Biden also sharply criticized his predecessor and “Trumpers” in Congress, who continue to support the former president’s agenda. He accused them of blocking efforts to lower prescription drug prices and fight rising inflation, and attacked them with proposals to require Congress to reauthorize Medicare and Social Security and raise taxes for some low-income Americans .

“That’s why elections have consequences,” said Biden, referring to the midterm elections in November. “That’s why they’re important. And that’s why what we’re doing here is so important.”

While Biden boasts of steady job growth — unemployment stands at 3.6% — Americans have been largely unhappy with the Democratic president’s handling of the economy as inflation continues to rise, interest rates rise and the stock market wobbles. According to an AP-NORC Center for Public Affairs Research poll released last week, just 28 percent support Biden’s responsibility for the economy, up from 51 percent a year ago.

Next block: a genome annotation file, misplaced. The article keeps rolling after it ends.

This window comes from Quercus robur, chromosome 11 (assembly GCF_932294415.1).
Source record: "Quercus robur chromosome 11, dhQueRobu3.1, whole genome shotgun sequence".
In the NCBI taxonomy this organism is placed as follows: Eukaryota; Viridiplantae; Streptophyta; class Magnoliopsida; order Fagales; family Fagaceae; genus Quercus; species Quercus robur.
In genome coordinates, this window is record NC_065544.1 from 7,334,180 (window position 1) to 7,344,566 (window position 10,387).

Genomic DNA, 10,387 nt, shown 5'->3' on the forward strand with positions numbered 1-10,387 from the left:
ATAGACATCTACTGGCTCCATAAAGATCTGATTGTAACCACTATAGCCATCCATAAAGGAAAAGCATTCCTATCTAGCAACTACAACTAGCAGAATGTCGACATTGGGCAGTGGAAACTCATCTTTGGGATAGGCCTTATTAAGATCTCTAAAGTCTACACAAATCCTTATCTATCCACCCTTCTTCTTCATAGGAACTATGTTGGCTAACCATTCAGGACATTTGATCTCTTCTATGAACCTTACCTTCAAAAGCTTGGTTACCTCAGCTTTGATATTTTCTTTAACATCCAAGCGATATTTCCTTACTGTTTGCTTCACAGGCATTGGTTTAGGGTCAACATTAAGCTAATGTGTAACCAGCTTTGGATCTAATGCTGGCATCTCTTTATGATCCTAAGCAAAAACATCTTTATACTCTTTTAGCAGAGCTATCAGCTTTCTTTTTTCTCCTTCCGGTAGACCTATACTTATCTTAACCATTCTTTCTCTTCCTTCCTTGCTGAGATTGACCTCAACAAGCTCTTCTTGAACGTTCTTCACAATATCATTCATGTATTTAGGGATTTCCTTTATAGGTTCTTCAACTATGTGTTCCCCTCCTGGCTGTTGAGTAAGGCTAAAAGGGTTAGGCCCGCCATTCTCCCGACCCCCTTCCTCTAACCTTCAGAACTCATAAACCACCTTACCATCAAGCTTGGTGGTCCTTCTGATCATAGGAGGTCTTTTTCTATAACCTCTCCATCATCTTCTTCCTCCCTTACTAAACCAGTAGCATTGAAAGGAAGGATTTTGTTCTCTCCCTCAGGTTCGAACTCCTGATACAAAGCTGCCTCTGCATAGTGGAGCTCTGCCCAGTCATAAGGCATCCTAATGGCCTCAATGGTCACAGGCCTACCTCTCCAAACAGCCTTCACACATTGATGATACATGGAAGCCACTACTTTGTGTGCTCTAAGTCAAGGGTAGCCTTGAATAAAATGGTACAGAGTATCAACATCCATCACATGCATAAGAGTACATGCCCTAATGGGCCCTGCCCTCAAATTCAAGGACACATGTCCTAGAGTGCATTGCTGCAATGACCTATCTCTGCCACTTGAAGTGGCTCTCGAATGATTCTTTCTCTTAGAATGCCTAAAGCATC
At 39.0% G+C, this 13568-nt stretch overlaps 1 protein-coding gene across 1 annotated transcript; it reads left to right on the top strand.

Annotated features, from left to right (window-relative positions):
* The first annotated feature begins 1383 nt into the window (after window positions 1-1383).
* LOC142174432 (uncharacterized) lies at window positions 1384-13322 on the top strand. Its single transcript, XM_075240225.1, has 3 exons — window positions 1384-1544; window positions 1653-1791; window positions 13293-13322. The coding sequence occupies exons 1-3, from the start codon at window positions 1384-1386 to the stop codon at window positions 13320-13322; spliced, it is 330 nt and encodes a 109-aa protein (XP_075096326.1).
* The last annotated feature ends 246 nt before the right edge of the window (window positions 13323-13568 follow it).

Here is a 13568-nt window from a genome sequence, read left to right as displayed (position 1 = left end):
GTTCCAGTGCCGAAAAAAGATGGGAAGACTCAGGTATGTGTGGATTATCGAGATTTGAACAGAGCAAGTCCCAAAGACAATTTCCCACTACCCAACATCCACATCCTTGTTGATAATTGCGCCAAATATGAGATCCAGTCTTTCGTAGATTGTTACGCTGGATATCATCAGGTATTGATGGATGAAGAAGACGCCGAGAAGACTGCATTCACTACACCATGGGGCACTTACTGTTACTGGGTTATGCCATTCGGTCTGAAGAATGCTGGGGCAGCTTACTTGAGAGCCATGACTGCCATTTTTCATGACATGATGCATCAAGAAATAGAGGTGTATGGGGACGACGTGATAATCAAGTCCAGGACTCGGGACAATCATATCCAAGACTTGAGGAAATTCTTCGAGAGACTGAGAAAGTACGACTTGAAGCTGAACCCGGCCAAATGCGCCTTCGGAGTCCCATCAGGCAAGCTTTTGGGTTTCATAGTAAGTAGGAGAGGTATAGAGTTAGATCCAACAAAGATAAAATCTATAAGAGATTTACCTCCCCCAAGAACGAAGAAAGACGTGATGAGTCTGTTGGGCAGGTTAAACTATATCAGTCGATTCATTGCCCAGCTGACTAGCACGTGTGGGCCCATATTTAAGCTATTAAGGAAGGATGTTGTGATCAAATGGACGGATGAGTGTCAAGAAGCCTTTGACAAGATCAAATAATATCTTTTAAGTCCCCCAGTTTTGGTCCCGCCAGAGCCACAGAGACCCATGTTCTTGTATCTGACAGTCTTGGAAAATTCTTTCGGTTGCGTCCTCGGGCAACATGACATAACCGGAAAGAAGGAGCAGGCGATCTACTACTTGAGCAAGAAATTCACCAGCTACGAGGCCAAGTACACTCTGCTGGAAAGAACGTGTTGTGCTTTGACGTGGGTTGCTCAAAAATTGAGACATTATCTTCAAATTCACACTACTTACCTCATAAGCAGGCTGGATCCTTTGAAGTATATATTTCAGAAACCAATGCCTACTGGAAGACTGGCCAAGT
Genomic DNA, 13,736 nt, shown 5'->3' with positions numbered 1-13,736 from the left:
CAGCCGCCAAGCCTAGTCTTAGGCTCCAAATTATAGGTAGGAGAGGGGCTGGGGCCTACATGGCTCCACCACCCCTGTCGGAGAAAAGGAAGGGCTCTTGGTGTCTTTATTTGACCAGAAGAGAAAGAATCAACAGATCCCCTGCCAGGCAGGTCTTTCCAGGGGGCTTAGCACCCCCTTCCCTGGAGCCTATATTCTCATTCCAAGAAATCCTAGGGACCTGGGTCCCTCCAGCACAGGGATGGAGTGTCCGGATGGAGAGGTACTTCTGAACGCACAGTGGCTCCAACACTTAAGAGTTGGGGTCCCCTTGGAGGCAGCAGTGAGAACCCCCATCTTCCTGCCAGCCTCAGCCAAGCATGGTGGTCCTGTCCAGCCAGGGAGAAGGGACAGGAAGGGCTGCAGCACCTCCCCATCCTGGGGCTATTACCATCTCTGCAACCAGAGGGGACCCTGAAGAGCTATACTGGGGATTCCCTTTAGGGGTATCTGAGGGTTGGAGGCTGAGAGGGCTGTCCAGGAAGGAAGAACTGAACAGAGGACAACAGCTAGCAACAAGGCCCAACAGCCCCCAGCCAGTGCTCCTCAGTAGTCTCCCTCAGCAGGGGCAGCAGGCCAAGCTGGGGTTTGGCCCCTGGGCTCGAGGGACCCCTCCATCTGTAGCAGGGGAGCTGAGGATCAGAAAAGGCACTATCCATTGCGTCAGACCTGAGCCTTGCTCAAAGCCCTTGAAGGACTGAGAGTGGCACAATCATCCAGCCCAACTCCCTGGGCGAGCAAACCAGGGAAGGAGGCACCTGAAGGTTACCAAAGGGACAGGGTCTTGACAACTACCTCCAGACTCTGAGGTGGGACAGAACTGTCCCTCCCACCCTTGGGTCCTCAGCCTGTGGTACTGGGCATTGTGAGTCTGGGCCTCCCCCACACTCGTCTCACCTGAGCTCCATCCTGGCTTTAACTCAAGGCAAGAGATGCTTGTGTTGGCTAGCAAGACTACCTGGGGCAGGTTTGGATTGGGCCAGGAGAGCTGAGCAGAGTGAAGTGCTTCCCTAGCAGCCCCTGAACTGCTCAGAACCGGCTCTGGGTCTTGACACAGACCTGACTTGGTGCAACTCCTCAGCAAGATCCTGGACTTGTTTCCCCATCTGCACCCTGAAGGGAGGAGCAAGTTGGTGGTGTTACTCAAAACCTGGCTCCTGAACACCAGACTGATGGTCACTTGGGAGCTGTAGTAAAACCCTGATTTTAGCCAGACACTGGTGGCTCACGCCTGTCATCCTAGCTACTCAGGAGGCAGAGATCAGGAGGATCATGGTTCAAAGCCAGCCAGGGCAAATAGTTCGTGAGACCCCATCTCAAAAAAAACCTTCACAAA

Labor Secretary Marty Walsh, who was present with Biden, made his own pitch that the President has delivered to American workers.

“I just want you to understand that this president that we have right now is the most pro-working class president in American history,” he said.

Biden concluded his remarks with an appeal to working-class voters, who helped send him to the White House.

“There’s nowhere else I want to be than right here with the workers in this space and the workers who built America,” Biden said. “I see you. I hear you and I will always have your back.”


Josh Boak reported from Washington; AP reporter Julie Carr Smyth contributed from Columbus, Ohio.

Copyright 2022 The Associated Press. All rights reserved. This material may not be published, broadcast, transcribed or redistributed without permission.

https://www.local10.com/news/politics/2022/07/06/biden-heading-to-ohio-to-spotlight-rule-to-rescue-pensions/ Biden in Ohio highlights efforts to save union pensions

Sarah Y. Kim